Beat the Butterflies with Toastmasters

Getting over nerves is only the start in Toastmasters Clubs at Duke

The Blue Devil Toastmasters Club meets on the first and third Fridays of the month.
The Blue Devil Toastmasters club offers a positive environment where members hone communications skills.

If you’re familiar with Toastmasters, you’ve probably heard a story like Lesley Looper’s.

The unit supervisor at Duke University Libraries wasn’t keen on public speaking. After joining a Toastmasters group, she had to give a report on an award at a large meeting. Focusing on what she learned at Toastmasters, she quelled her nerves and delivered.

If this is the only kind of story you’ve heard, though, you may not be all that familiar with Toastmasters.

For Looper and fellow members, getting over nerves is a first step on a journey that’s helped them in several ways. And with three Toastmasters clubs operating on campus, overcoming nerves is a journey any Duke community member can take.

“The skills that we pick up cover an interesting range,” said Looper, president of the Blue Devil Toastmasters.

Here are skills you can learn through Toastmasters:

Organize thoughts

Biochemistry graduate student Jonathan Li had a tendency to ramble, turning simple sentences into winding soliloquies. He joined Blue Devil Toastmasters to remedy that.

He’s benefited from exercises during Toastmasters meetings to pull together a timed speech on an unknown subject in a moment’s notice. It makes him quickly decide which thoughts need to be expressed and which are best left out.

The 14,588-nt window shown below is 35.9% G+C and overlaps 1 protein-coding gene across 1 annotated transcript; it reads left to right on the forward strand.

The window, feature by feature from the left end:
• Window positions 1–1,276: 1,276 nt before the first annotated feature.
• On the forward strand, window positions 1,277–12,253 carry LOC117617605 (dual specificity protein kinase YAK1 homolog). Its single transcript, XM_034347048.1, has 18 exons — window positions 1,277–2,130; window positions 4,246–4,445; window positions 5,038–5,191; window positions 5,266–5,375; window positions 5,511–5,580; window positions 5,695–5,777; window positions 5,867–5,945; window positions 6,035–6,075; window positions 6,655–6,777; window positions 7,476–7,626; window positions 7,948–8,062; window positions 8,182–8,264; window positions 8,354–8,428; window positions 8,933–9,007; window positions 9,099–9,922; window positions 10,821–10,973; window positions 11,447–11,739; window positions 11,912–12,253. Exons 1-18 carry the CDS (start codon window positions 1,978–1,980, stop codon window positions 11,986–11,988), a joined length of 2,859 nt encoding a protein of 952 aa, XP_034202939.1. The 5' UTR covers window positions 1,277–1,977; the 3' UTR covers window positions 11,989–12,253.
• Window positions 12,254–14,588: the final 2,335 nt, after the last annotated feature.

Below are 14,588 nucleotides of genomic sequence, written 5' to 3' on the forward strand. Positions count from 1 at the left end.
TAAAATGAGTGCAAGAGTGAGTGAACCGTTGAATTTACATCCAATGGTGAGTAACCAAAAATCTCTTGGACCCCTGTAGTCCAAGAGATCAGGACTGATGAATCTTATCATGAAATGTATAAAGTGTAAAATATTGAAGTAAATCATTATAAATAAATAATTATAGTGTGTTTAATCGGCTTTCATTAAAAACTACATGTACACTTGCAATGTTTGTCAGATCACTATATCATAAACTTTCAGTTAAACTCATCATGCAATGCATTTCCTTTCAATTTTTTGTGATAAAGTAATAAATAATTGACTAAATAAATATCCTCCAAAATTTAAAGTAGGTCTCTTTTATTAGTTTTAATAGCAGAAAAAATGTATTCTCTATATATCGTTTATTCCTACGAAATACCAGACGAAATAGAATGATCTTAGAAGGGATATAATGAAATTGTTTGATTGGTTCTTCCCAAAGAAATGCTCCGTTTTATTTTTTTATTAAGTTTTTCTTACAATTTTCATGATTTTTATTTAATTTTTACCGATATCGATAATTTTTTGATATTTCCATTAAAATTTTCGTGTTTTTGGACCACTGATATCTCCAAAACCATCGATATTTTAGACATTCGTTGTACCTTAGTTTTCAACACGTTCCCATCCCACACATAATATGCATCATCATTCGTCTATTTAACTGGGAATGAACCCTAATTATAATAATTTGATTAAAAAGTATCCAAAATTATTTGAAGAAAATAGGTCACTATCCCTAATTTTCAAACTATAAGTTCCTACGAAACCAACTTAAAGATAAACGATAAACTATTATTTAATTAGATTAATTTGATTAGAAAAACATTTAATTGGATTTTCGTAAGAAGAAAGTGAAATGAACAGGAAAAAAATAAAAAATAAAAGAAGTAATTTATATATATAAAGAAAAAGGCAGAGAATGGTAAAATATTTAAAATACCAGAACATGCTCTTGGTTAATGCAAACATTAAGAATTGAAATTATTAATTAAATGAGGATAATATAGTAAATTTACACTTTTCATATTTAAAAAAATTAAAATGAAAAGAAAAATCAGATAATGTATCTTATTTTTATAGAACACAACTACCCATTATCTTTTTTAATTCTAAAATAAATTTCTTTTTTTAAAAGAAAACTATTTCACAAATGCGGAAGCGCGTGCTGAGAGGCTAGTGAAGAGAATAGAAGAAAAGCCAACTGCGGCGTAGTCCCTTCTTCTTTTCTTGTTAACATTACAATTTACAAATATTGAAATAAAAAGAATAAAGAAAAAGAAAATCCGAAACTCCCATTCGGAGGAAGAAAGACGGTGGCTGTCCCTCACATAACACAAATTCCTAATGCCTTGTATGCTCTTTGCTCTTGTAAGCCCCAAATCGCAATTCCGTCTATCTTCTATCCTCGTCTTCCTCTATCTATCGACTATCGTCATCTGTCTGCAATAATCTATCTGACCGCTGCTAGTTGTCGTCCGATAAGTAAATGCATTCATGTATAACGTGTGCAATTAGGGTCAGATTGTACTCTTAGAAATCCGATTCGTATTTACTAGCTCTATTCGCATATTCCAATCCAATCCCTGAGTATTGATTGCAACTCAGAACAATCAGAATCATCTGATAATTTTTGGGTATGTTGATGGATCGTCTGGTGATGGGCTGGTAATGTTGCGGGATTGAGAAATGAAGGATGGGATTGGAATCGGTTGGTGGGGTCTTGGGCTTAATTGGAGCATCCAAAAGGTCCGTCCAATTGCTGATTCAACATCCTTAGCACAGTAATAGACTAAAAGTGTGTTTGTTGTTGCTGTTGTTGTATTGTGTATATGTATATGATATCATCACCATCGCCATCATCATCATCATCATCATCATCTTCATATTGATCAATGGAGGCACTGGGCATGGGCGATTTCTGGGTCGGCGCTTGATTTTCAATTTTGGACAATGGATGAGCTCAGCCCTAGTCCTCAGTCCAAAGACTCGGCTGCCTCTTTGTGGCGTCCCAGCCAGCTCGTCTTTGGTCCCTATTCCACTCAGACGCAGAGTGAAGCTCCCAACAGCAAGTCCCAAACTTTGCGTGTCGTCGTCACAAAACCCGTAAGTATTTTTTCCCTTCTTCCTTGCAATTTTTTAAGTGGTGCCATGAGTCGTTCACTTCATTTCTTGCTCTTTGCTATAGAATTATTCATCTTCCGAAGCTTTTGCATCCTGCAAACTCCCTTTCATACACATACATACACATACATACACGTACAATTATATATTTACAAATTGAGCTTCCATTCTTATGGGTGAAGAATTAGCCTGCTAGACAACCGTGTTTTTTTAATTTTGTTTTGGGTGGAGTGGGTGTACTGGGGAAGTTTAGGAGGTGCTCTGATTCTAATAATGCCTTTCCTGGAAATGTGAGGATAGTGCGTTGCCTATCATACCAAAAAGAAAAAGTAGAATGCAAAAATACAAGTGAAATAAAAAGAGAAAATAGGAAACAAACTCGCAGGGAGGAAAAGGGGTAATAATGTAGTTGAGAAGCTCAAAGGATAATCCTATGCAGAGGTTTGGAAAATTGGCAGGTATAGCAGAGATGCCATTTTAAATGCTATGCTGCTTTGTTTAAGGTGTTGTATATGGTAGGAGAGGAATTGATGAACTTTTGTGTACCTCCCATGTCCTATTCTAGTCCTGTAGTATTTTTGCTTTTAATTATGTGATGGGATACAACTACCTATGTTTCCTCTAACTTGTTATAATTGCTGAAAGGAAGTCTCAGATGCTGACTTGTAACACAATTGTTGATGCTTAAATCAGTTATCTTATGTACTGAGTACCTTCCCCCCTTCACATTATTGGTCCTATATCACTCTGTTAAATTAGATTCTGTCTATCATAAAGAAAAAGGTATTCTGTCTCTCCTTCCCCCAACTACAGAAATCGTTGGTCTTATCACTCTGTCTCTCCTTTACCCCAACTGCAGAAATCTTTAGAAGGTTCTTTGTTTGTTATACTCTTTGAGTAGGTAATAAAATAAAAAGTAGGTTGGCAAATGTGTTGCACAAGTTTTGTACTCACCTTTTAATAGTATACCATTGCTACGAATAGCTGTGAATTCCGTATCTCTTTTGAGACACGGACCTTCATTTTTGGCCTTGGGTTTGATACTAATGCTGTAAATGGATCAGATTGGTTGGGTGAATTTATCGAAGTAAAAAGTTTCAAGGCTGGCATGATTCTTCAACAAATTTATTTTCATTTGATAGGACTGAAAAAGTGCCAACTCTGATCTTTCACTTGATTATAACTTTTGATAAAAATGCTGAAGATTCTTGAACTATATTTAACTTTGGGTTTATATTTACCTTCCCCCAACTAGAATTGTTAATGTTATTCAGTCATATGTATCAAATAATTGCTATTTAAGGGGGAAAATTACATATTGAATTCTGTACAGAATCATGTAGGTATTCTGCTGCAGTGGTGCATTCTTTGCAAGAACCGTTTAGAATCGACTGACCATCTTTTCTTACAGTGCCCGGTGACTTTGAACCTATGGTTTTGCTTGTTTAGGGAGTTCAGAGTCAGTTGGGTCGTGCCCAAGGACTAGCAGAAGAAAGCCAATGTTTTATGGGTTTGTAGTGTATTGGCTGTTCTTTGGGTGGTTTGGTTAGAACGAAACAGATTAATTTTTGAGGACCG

He calls upon these skills when he fields questions about his work. No matter what comes, he’s ready.

“You have to come up with an explanation on the spot,” Li said. “I get less shocked when people ask me questions I’ve never thought about before.”

Manage time

Peg Helminski, Department of Radiology staff assistant, can tell when someone with Toastmasters experience runs a work meeting.

During Toastmasters meetings, speeches are evaluated by how speakers adhere to time constraints. Sticking to an agenda is constantly stressed.

“You get a really strong sense of what time is and how to put your information out in the most concise possible way,” said Helminski, a member of Duke Toastmasters since 2013.

Master language

Lab administrator Maggie Mbugua starts each semester with a lengthy presentation to Pratt School of Engineering Teaching Assistants.

This hasn’t always been easy for Mbugua, who moved from Kenya in 2006. Growing up, she learned English but spoke Swahili and also a mother tongue unique to her community.

After lessons on vocabulary, body language and time management at PRATTically Speaking Toastmasters, she has honed her communication and leadership skills.

“Most of the time, I will think in my mother tongue but then I have to translate that into English, without distorting the meaning as perceived by others” Mbugua said. “That becomes an obstacle. … Over time, Toastmasters has helped me have a good command of the language.”